Essentially, plaintiff claims the termination was not related to the Sorrento investigation of the February 25, 2012 incident, but was fabricated sometime after her meeting with Sorrento on March 5. Plaintiff presents, in support of her allegation that the reasons for her termination were fabricated, that she did not receive any notice of discipline on February 25. The notice of discipline she did receive was dated February 29. The notice dated February 29, 2012 was not received until March 7. Plaintiff cites as corroboration the fact that Williams told her to report to work on February 27.

Plaintiff questions the nature of the investigation conducted, and questions why, if Williams obtained the statements of three coworkers regarding plaintiff's vulgar language and witnessed plaintiff in the laundry room on February 27, 2012, contrary to his order, she was told to return to work on February 27 and not fired until February 29, 2012.

Plaintiff further questions why, when she returned to work on February 27 (and was told to go home by Williams who certified he forgot that Monday was plaintiff's regular day off and that she had taken a personal day for Tuesday), she was not fired when Williams had the opportunity to do so if the firing was related to the incident of February 25. Stating that the failure to fire before February 29 is "illogical", plaintiff urges the court to find the delay could be the basis for a reasonable inference that the reason given for her termination was pre-textual.

The sole basis for her argument occurred during her meeting with Sorrento and Williams, when Sorrento pointed to the disciplinary action issued on February 25, 2012, and said, "I got a problem with this, this is when Corporate is going to have a problem." According to plaintiff, shortly thereafter, Williams stated, "I didn't hire Jane, she was here when I got here." Following that exchange, the meeting ended. Plaintiff's theory is that Sorrento's fear of corporate's reaction to plaintiff's complaint, and how it would reflect on him, was Sorrento's motive to terminate her. Plaintiff does not explain how, after her allegation was proven unfounded, corporate would have a problem which would have reflected poorly on either Williams or Sorrento.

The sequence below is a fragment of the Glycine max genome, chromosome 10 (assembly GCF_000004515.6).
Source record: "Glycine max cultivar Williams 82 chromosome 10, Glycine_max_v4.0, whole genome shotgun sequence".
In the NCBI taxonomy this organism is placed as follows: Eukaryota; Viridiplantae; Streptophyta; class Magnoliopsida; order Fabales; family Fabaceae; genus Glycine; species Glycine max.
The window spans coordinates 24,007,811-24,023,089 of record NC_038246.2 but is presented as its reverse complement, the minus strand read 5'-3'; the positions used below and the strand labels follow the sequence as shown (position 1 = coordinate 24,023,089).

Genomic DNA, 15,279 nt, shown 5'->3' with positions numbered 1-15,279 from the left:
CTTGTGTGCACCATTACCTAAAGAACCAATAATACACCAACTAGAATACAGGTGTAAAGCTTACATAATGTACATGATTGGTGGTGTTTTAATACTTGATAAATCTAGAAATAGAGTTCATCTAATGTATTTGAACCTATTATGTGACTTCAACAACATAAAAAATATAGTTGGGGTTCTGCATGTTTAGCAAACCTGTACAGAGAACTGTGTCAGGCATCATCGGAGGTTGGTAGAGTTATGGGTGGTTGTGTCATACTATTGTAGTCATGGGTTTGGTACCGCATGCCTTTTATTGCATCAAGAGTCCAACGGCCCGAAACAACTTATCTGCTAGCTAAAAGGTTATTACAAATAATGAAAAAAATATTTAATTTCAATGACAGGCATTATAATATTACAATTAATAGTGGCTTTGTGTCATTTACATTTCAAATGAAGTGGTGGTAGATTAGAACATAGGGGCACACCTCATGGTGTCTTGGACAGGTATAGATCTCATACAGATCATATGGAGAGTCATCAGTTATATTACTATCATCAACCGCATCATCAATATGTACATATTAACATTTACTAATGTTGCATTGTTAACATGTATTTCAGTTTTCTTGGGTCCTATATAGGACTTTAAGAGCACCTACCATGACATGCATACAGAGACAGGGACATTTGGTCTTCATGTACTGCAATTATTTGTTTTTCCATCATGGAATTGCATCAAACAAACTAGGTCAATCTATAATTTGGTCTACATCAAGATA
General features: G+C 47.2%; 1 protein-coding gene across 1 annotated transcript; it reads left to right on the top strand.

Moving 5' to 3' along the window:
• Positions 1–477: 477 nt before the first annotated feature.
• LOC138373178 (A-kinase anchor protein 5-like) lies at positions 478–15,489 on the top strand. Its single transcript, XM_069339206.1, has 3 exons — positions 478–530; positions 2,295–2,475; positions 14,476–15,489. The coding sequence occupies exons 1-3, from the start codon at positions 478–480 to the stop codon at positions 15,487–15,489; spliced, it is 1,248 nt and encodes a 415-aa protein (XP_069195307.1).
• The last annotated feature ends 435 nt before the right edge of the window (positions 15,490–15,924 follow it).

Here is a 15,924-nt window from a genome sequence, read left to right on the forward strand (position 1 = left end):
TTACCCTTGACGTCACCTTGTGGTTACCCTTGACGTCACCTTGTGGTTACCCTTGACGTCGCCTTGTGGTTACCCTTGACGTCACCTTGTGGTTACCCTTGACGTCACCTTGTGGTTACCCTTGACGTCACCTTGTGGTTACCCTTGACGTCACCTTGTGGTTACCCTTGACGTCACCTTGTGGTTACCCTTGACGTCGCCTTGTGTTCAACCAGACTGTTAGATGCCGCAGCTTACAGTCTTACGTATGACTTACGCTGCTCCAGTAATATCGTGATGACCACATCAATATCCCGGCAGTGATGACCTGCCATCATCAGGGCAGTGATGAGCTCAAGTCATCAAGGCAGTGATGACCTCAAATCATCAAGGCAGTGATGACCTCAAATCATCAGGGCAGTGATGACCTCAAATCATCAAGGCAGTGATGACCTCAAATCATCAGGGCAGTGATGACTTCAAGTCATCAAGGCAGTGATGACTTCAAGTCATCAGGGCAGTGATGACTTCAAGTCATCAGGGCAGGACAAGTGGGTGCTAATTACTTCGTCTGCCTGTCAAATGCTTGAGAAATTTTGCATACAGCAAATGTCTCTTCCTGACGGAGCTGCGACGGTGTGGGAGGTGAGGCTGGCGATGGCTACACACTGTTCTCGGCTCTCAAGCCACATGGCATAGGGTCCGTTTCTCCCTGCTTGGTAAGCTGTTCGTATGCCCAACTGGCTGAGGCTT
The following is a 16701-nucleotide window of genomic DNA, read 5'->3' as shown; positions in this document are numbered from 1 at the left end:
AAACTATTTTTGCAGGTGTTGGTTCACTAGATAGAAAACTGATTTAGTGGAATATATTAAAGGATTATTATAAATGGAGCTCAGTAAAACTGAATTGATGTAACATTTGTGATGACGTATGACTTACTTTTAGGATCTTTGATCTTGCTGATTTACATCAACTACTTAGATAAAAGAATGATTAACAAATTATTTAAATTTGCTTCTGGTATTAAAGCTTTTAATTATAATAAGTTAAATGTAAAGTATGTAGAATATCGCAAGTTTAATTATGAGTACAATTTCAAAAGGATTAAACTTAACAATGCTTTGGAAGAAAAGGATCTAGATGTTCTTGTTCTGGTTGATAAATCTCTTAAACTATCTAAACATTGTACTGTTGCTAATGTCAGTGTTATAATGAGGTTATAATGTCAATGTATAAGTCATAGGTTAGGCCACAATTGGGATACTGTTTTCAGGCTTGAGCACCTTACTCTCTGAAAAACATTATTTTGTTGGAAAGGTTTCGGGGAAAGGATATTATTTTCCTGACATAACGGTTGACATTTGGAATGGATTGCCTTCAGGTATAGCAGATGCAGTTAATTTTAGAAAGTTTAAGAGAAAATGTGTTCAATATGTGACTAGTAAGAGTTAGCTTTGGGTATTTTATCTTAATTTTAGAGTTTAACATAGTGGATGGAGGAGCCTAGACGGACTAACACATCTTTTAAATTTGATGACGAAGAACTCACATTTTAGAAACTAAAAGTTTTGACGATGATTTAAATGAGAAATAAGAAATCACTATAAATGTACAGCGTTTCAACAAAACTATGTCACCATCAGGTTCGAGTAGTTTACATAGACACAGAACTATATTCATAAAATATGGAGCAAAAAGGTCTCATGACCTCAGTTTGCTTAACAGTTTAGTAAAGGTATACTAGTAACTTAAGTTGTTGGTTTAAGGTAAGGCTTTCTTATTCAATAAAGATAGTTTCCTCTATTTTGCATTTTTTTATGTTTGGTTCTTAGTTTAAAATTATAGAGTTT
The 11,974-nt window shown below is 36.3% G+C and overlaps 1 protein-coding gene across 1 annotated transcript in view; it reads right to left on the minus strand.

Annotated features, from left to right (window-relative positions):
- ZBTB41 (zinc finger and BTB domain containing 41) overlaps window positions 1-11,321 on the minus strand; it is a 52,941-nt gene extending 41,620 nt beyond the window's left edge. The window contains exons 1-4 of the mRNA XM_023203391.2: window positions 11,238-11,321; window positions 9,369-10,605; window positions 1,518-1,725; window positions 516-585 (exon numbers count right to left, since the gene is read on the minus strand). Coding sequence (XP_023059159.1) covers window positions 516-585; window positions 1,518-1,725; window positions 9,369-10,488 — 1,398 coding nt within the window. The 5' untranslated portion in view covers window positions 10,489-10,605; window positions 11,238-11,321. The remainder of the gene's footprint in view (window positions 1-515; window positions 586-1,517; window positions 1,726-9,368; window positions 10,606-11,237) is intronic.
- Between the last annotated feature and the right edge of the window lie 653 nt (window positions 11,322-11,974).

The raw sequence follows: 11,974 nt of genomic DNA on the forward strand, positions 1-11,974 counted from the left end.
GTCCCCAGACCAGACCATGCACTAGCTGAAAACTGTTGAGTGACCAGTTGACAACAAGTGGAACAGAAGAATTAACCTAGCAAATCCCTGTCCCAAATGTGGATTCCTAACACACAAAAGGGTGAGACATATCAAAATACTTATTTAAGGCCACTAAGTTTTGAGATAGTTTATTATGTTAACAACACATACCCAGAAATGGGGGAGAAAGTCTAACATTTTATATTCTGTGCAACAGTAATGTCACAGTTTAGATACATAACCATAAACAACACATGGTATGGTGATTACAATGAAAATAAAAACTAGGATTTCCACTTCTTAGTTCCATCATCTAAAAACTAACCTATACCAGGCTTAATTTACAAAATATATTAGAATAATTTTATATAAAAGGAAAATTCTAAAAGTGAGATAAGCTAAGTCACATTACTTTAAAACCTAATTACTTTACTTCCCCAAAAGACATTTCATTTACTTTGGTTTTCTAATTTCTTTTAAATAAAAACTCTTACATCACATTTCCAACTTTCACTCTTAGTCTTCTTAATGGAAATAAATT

Plaintiff also claims defendant abandoned a long-standing system of progressive discipline to fire her. She argues a reasonable inference can be made that "something out of the ordinary" occurred which "compelled management to forgo their progressive disciplinary system and terminate Ms. Gilliam on her first offense [for vulgar language] since it was never done before."

Plaintiff argues the trial court "ignored evidence that there was most likely no investigation conducted on the day of the incident and ignored witness testimony proffered by plaintiff." The testimony to which plaintiff refers, is that Williams never stated that plaintiff was being sent home on February 25, 2012 as part of any investigation. Instead, Williams testified that plaintiff was sent home due to her behavior. Further, plaintiff asserts that the statements made by Sorrento and Williams on February 27 and 28 both allude to facts which show plaintiff's termination was based upon her complaint against Jane. According to plaintiff, these statements go to Sorrento's and Williams' credibility regarding material facts which should have been determined by a jury.

We review a trial court's grant of summary judgment de novo. Cypress Point Condo. Ass'n v. Adria Towers, L.L.C., 226 N.J. 403, 414 (2016). "[The] trial court's interpretation of the law and the legal consequences that flow from established facts are not entitled to any special deference." Manalapan Realty, L.P. v. Twp. Comm., 140 N.J. 366, 378 (1995). Summary judgment is appropriate where there is no genuine issue of material fact and the moving party is entitled to judgment as a matter of law. Rule 4:46-2(c).